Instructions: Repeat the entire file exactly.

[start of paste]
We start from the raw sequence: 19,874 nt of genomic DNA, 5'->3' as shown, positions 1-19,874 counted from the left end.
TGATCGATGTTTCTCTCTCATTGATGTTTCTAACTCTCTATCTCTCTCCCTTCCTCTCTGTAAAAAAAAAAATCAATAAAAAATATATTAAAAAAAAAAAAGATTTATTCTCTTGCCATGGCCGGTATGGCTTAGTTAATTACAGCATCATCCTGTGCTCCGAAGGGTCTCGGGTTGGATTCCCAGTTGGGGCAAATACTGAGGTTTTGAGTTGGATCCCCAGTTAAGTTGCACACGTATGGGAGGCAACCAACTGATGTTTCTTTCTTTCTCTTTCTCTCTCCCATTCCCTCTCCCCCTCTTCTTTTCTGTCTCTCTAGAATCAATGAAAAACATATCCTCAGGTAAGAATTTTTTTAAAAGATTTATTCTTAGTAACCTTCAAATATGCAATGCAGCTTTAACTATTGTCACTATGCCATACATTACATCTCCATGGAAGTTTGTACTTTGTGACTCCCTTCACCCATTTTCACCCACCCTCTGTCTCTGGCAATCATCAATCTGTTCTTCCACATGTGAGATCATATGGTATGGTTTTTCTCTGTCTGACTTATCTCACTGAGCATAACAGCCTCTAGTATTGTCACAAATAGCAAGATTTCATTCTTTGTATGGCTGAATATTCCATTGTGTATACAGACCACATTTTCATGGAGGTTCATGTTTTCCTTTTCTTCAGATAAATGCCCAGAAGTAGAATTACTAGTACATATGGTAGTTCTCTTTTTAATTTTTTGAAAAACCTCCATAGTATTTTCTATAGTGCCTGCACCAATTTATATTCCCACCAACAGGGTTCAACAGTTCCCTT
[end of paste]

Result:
We start from the raw sequence: 19,874 nt of genomic DNA, 5'->3' as shown, positions 1-19,874 counted from the left end.
TGATCGATGTTTCTCTCTCATTGATGTTTCTAACTCTCTATCTCTCTCCCTTCCTCTCTGTAAAAAAAAAAATCAATAAAAAATATATTAAAAAAAAAAAAGATTTATTCTCTTGCCATGGCCGGTATGGCTTAGTTAATTACAGCATCATCCTGTGCTCCGAAGGGTCTCGGGTTGGATTCCCAGTTGGGGCAAATACTGAGGTTTTGAGTTGGATCCCCAGTTAAGTTGCACACGTATGGGAGGCAACCAACTGATGTTTCTTTCTTTCTCTTTCTCTCTCCCATTCCCTCTCCCCCTCTTCTTTTCTGTCTCTCTAGAATCAATGAAAAACATATCCTCAGGTAAGAATTTTTTTAAAAGATTTATTCTTAGTAACCTTCAAATATGCAATGCAGCTTTAACTATTGTCACTATGCCATACATTACATCTCCATGGAAGTTTGTACTTTGTGACTCCCTTCACCCATTTTCACCCACCCTCTGTCTCTGGCAATCATCAATCTGTTCTTCCACATGTGAGATCATATGGTATGGTTTTTCTCTGTCTGACTTATCTCACTGAGCATAACAGCCTCTAGTATTGTCACAAATAGCAAGATTTCATTCTTTGTATGGCTGAATATTCCATTGTGTATACAGACCACATTTTCATGGAGGTTCATGTTTTCCTTTTCTTCAGATAAATGCCCAGAAGTAGAATTACTAGTACATATGGTAGTTCTCTTTTTAATTTTTTGAAAAACCTCCATAGTATTTTCTATAGTGCCTGCACCAATTTATATTCCCACCAACAGGGTTCAACAGTTCCCTT